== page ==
5 ways to create better meetings
Meetings. We all have them. From flip charts to PowerPoints, meetings serve an important purpose to bring ideas together, share information and move strategy forward. But are your meetings deathly dull? Poorly run meetings can stifle innovation and even lower your team’s engagement!
Here are five ways to make your meetings more effective, fun and inspiring.
1. Consider your attendees
“Why am I here?” It’s the dreaded question you never want your meeting participants to ask themselves. Most people view lost productivity like air leaking from a tire. Don’t let your meeting be the nail that lodges itself into the tire. Instead, be thoughtful about your meeting attendees.
By having the wrong people in the room (or on the phone), you risk turning people off from the beginning by covering content that isn’t relevant to them. Be choosy about your attendees and consider if your meeting needs to be a meeting at all.
2. Don’t use PowerPoint unless it’s necessary
According to Jon Petz, author of “Boring Meetings Suck,” PowerPoint represents “the single greatest abuse when it comes to making meetings suck.” When you’re building your next slide deck, keep in mind that the purpose of PowerPoint is to use slides to enhance your presentation — to enhance you.
Your PowerPoint is not the presentation, but you are! Your slides should be light on text and include graphics that support your key points. Never ever just read bullet points on a slide to your attendees; that is the true definition of “death by PowerPoint.”
3. Keep your meetings short
Most of us are probably familiar with TED talks. In just 18 minutes or less, a presenter shares a personal experience or other details on a particular topic. But why 18 minutes? According to science, 10 to 18 minutes is the average attention span of most people. Work also tends to expand to the whole time you have scheduled a meeting for. In other words, you’ll likely accomplish the same in a 30-minute meeting versus 60 minutes.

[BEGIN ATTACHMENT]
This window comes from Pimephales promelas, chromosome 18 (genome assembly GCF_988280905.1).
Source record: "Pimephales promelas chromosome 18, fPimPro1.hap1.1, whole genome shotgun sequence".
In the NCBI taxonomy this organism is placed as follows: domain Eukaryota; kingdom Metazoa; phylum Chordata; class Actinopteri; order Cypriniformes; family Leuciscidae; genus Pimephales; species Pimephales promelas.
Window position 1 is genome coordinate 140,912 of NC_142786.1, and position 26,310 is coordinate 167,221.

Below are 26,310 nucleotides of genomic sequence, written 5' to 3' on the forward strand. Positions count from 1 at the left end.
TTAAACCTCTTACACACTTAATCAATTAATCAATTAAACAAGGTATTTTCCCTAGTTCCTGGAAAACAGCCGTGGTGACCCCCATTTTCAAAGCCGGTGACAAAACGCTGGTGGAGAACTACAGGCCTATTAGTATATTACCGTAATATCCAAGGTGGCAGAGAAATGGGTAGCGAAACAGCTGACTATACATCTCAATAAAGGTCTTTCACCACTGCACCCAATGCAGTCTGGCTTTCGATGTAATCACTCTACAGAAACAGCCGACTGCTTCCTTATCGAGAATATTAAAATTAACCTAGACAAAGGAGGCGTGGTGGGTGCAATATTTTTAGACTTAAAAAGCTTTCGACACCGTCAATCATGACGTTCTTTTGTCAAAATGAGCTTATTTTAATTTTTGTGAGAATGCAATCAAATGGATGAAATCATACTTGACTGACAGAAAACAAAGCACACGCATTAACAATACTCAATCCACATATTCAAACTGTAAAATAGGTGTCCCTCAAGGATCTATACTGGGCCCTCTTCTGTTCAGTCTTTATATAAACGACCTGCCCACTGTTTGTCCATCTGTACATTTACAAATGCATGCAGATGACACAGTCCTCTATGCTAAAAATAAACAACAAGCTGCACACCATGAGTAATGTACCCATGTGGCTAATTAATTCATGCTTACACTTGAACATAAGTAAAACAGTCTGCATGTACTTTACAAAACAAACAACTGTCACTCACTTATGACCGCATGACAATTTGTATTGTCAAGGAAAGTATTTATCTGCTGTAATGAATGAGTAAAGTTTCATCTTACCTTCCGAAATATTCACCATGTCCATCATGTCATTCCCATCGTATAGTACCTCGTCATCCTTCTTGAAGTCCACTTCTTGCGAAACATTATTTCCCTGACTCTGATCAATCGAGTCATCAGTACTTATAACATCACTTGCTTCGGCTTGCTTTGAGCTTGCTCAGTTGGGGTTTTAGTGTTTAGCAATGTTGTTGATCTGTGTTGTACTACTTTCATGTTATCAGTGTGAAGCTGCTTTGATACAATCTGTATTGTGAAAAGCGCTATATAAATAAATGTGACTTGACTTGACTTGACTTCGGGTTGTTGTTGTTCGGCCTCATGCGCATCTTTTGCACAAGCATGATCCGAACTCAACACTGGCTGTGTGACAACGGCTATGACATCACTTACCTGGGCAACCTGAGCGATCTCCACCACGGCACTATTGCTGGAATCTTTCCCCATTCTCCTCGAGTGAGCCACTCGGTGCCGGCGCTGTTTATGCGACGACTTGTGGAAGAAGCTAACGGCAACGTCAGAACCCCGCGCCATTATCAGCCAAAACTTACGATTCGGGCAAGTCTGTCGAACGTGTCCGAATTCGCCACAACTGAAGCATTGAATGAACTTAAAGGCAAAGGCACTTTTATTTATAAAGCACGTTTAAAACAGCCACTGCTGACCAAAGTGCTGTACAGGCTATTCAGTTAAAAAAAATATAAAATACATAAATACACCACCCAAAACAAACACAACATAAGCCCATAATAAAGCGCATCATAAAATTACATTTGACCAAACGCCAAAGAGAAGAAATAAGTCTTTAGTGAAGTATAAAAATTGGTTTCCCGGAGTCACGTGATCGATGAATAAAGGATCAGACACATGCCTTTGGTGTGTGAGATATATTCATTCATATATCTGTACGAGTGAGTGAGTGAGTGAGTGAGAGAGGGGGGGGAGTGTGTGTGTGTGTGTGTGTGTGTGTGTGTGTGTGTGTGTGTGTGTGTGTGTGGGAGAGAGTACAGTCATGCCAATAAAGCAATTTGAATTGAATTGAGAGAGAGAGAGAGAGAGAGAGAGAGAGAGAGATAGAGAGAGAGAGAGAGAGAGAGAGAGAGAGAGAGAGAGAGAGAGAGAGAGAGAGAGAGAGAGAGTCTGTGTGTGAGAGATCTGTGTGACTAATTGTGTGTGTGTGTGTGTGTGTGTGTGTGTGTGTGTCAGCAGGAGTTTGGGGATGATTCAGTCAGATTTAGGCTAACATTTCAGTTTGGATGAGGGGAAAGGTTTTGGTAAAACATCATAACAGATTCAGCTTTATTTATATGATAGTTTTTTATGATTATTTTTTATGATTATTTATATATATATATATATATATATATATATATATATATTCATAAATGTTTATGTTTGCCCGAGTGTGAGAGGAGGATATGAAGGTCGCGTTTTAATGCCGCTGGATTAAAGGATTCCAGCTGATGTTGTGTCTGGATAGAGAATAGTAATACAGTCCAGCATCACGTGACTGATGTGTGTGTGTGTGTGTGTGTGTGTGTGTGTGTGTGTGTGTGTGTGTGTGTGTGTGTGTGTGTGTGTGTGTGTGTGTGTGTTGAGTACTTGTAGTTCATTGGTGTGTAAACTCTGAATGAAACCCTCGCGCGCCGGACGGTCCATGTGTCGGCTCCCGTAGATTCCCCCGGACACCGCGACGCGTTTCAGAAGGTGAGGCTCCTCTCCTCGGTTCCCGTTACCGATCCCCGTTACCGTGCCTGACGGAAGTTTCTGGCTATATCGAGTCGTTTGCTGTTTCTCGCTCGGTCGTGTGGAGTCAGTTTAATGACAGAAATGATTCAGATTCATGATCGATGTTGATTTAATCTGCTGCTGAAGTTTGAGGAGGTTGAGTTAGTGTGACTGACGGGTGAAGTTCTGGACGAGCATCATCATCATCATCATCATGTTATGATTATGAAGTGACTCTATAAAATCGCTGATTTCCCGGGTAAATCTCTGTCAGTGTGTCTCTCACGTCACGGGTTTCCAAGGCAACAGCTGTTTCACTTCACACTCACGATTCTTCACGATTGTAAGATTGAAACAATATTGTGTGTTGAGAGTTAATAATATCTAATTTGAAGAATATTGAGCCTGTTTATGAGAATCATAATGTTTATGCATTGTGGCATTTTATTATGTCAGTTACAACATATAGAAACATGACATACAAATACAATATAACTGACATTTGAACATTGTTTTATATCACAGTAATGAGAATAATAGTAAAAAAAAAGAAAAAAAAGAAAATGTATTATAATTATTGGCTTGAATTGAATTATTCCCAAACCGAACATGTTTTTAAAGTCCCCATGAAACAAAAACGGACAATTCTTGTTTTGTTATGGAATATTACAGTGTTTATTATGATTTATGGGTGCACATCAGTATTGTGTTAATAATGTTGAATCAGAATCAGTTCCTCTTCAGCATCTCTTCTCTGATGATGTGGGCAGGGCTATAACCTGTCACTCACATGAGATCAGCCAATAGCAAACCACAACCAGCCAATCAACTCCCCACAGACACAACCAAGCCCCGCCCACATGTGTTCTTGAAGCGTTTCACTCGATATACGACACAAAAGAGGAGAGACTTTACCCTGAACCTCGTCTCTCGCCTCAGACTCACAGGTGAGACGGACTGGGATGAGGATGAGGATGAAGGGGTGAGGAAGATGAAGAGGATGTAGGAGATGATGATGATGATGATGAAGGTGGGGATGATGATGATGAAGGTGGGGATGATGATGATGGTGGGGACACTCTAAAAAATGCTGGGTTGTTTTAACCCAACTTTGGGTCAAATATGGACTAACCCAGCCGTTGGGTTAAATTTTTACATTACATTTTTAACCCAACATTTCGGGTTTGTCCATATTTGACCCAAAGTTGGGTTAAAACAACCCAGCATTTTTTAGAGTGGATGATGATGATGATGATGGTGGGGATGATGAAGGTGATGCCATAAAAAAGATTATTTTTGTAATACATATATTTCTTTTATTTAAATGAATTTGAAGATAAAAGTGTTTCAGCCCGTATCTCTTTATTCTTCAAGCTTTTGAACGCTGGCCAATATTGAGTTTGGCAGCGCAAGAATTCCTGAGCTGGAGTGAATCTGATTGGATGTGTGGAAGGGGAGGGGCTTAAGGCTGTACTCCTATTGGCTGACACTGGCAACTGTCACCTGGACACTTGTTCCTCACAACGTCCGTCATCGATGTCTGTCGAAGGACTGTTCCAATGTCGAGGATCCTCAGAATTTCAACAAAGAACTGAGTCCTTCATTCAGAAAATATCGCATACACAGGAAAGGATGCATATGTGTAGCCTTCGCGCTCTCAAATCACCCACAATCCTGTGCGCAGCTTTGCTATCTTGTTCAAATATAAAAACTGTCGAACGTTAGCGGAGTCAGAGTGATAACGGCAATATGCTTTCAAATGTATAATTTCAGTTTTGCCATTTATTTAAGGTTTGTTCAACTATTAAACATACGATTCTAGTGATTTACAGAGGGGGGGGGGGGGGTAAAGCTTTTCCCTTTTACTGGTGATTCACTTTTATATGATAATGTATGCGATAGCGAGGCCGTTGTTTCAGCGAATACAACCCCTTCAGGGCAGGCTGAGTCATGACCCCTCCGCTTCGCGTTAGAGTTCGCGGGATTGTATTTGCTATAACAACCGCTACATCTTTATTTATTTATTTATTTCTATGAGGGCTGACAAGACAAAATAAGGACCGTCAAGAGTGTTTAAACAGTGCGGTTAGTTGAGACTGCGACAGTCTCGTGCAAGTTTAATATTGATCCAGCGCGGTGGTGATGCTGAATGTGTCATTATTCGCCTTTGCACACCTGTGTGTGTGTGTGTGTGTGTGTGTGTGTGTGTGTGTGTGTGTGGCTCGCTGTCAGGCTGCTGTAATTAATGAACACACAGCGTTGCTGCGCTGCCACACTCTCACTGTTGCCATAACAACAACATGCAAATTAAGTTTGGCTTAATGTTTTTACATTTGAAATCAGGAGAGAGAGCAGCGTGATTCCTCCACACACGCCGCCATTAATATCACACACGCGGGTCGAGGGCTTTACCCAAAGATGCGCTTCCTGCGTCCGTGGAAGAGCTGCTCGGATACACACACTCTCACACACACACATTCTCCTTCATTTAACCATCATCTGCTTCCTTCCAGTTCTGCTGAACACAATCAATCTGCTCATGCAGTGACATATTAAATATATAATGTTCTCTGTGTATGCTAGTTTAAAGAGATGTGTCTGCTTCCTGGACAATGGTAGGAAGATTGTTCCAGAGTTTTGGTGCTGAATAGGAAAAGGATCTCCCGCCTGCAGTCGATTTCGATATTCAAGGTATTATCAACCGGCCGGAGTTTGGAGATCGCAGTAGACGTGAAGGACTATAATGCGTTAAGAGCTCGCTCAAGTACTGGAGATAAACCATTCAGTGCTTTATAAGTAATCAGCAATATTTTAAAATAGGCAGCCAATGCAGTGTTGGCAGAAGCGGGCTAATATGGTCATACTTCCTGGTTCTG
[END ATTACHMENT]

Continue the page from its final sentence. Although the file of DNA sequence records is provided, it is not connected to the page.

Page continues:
Former Yahoo! CEO Marissa Mayer was notorious for keeping her meetings to just 10 minutes to accommodate her busy schedule. A lot can be accomplished in a short period of time, so keep your meetings short!
4. Leave the conference room
Looking to foster creative thinking and new ideas? Move your meeting out of a conference room, which can be sterile and well, blah. Having a one-on-one meeting? Go for a walk. One study found that walking improves creativity. Perhaps meet in a courtyard or take it to a local coffee shop.
Can’t get out to someplace new? Take away the chairs in a conference room for a “standing meeting” and utilize the whiteboard or flip charts to keep things lively. People who are standing get moving quickly with their thoughts.
5. Make your meeting “potluck-style”
Just as a traditional potluck meal spreads ownership of a meal among all those invited to the dinner party, finding ways to make everyone feel invested in your meeting will pay off big time, too. Ask your coworkers what they want your meetings to look like.
Encourage your teammates to share their ideas and opinions and try giving everyone a task. For example, have someone serve as a note-taker, have someone else lead the discussion, or ask for input on the meeting agenda. Taking these small steps will help ensure that everyone feels invested in what you’re trying to accomplish.
In addition to these five tips, don’t forget to avoid other annoying meeting behavior, like scheduling over someone’s booked time, or scheduling a meeting that doesn’t work well for our colleagues in different time zones (over lunch, during the morning commute, etc.).